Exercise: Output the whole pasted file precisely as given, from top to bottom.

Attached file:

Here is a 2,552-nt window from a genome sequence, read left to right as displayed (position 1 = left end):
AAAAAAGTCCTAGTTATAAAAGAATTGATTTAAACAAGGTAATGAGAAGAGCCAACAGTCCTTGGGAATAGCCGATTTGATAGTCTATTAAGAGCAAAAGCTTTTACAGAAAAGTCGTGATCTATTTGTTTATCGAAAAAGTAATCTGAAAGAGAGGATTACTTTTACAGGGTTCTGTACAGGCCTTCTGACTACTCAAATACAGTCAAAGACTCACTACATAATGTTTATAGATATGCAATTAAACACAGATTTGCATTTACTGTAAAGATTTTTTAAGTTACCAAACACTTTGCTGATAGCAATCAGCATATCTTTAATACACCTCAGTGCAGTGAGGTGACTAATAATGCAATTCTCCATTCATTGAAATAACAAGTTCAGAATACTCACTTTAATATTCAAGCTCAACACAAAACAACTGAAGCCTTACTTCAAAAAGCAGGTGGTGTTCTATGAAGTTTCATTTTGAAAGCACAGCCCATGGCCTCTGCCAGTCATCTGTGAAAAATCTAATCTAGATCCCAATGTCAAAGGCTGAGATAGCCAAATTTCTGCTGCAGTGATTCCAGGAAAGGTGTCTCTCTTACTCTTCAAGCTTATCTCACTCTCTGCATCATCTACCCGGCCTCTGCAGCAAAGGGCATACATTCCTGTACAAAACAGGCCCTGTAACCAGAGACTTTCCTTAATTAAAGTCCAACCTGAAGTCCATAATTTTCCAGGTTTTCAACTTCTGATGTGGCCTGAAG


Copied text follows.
Here is a 2,552-nt window from a genome sequence, read left to right as displayed (position 1 = left end):
AAAAAAGTCCTAGTTATAAAAGAATTGATTTAAACAAGGTAATGAGAAGAGCCAACAGTCCTTGGGAATAGCCGATTTGATAGTCTATTAAGAGCAAAAGCTTTTACAGAAAAGTCGTGATCTATTTGTTTATCGAAAAAGTAATCTGAAAGAGAGGATTACTTTTACAGGGTTCTGTACAGGCCTTCTGACTACTCAAATACAGTCAAAGACTCACTACATAATGTTTATAGATATGCAATTAAACACAGATTTGCATTTACTGTAAAGATTTTTTAAGTTACCAAACACTTTGCTGATAGCAATCAGCATATCTTTAATACACCTCAGTGCAGTGAGGTGACTAATAATGCAATTCTCCATTCATTGAAATAACAAGTTCAGAATACTCACTTTAATATTCAAGCTCAACACAAAACAACTGAAGCCTTACTTCAAAAAGCAGGTGGTGTTCTATGAAGTTTCATTTTGAAAGCACAGCCCATGGCCTCTGCCAGTCATCTGTGAAAAATCTAATCTAGATCCCAATGTCAAAGGCTGAGATAGCCAAATTTCTGCTGCAGTGATTCCAGGAAAGGTGTCTCTCTTACTCTTCAAGCTTATCTCACTCTCTGCATCATCTACCCGGCCTCTGCAGCAAAGGGCATACATTCCTGTACAAAACAGGCCCTGTAACCAGAGACTTTCCTTAATTAAAGTCCAACCTGAAGTCCATAATTTTCCAGGTTTTCAACTTCTGATGTGGCCTGAAG